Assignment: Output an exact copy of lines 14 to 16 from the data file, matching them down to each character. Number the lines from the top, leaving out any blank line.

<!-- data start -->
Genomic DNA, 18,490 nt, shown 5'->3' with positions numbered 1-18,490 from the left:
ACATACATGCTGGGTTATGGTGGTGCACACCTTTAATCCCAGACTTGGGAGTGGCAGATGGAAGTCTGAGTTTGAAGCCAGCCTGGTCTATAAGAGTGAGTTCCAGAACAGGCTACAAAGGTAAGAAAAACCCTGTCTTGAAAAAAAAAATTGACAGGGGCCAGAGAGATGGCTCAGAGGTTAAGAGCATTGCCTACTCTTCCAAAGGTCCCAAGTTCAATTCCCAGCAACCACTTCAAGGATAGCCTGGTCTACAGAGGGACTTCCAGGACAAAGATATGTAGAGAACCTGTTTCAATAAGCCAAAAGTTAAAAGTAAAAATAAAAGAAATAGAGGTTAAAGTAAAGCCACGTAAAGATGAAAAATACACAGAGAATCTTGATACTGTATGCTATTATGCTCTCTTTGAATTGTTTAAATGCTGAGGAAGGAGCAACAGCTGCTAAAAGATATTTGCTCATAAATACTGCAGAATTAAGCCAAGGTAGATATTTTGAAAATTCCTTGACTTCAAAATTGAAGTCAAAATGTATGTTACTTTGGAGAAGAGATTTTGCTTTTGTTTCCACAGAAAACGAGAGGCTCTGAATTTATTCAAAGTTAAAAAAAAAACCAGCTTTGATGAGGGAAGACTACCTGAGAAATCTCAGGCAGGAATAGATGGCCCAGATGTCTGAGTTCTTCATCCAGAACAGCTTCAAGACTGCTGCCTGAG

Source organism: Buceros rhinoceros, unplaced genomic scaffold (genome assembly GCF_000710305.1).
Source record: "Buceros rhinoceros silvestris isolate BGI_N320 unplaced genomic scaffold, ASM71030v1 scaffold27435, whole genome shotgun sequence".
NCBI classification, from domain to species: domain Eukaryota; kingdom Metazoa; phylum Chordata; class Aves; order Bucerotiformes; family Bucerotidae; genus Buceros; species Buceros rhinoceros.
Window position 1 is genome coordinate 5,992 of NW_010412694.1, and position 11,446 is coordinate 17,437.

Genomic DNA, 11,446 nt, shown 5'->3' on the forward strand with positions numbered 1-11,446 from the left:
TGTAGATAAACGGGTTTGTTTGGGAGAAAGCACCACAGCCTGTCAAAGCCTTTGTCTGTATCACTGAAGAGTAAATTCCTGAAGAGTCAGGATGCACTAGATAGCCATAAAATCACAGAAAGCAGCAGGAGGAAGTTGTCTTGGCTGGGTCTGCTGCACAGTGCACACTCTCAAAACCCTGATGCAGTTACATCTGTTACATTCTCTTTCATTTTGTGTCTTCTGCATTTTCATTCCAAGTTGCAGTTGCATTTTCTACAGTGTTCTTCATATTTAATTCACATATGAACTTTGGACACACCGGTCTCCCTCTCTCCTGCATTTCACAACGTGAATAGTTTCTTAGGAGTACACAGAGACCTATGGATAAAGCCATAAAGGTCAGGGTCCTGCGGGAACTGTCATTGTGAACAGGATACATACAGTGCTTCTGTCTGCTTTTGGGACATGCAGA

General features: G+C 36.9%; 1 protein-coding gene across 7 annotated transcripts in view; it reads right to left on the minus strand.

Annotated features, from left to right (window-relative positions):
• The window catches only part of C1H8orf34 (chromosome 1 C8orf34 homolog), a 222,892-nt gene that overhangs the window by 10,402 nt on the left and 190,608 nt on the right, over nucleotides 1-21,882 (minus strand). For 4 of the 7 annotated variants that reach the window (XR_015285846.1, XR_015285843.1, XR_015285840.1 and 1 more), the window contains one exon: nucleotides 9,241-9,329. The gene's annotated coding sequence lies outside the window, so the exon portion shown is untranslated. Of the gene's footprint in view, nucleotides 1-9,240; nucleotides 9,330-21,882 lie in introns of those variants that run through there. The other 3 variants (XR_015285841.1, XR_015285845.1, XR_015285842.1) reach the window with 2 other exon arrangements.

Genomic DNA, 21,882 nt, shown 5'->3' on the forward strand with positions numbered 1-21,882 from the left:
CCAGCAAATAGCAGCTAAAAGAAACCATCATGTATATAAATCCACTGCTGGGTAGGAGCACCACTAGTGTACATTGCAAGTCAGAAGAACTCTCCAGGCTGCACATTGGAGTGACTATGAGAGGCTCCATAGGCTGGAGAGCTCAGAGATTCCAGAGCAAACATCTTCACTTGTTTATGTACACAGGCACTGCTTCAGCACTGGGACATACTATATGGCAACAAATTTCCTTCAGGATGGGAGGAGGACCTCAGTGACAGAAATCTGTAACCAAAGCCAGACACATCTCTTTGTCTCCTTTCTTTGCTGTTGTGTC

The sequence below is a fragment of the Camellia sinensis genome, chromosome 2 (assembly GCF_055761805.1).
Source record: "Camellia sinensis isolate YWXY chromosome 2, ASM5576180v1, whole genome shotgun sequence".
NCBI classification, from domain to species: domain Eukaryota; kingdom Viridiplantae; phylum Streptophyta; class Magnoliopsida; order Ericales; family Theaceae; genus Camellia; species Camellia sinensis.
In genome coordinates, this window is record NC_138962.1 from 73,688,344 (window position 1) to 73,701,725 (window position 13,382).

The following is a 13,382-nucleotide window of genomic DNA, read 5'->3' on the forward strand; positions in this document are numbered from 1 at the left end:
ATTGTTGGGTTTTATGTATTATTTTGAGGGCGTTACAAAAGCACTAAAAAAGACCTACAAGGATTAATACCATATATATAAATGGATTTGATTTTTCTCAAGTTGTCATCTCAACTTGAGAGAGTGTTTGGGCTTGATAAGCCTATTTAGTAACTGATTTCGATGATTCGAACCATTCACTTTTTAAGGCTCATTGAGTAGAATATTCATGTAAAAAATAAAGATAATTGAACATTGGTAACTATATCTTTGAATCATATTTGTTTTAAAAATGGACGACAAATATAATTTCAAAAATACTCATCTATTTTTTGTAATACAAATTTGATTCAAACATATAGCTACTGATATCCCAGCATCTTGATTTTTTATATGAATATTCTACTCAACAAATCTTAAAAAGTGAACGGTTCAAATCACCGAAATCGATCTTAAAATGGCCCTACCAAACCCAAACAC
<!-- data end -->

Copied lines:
The sequence below is a fragment of the Camellia sinensis genome, chromosome 2 (assembly GCF_055761805.1).
Source record: "Camellia sinensis isolate YWXY chromosome 2, ASM5576180v1, whole genome shotgun sequence".
NCBI classification, from domain to species: domain Eukaryota; kingdom Viridiplantae; phylum Streptophyta; class Magnoliopsida; order Ericales; family Theaceae; genus Camellia; species Camellia sinensis.